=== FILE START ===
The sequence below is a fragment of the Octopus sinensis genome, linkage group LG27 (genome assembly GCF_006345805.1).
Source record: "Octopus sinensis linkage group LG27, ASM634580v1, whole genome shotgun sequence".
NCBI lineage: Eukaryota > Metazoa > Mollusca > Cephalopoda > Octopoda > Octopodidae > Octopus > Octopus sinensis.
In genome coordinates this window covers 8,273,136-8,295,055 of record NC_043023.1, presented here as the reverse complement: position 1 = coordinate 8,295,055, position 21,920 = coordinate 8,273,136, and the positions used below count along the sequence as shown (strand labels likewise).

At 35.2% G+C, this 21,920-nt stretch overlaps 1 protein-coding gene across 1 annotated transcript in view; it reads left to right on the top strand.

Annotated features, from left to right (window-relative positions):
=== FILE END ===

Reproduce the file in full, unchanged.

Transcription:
The sequence below is a fragment of the Octopus sinensis genome, linkage group LG27 (genome assembly GCF_006345805.1).
Source record: "Octopus sinensis linkage group LG27, ASM634580v1, whole genome shotgun sequence".
NCBI lineage: Eukaryota > Metazoa > Mollusca > Cephalopoda > Octopoda > Octopodidae > Octopus > Octopus sinensis.
In genome coordinates this window covers 8,273,136-8,295,055 of record NC_043023.1, presented here as the reverse complement: position 1 = coordinate 8,295,055, position 21,920 = coordinate 8,273,136, and the positions used below count along the sequence as shown (strand labels likewise).

At 35.2% G+C, this 21,920-nt stretch overlaps 1 protein-coding gene across 1 annotated transcript in view; it reads left to right on the top strand.

Annotated features, from left to right (window-relative positions):